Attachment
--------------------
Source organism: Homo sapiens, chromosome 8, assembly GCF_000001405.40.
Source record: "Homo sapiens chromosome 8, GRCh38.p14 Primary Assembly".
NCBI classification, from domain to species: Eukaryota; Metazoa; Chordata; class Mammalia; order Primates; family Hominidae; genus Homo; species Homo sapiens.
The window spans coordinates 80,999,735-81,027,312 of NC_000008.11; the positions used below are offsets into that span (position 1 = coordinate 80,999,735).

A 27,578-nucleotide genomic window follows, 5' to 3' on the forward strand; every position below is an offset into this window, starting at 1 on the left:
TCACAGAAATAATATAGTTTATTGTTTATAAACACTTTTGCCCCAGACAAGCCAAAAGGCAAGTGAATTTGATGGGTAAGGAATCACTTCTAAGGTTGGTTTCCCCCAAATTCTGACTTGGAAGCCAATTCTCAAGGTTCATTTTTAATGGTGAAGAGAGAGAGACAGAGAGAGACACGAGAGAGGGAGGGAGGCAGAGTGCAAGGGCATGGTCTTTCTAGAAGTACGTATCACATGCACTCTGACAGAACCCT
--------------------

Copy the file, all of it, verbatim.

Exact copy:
Source organism: Homo sapiens, chromosome 8, assembly GCF_000001405.40.
Source record: "Homo sapiens chromosome 8, GRCh38.p14 Primary Assembly".
NCBI classification, from domain to species: Eukaryota; Metazoa; Chordata; class Mammalia; order Primates; family Hominidae; genus Homo; species Homo sapiens.
The window spans coordinates 80,999,735-81,027,312 of NC_000008.11; the positions used below are offsets into that span (position 1 = coordinate 80,999,735).

A 27,578-nucleotide genomic window follows, 5' to 3' on the forward strand; every position below is an offset into this window, starting at 1 on the left:
TCACAGAAATAATATAGTTTATTGTTTATAAACACTTTTGCCCCAGACAAGCCAAAAGGCAAGTGAATTTGATGGGTAAGGAATCACTTCTAAGGTTGGTTTCCCCCAAATTCTGACTTGGAAGCCAATTCTCAAGGTTCATTTTTAATGGTGAAGAGAGAGAGACAGAGAGAGACACGAGAGAGGGAGGGAGGCAGAGTGCAAGGGCATGGTCTTTCTAGAAGTACGTATCACATGCACTCTGACAGAACCCT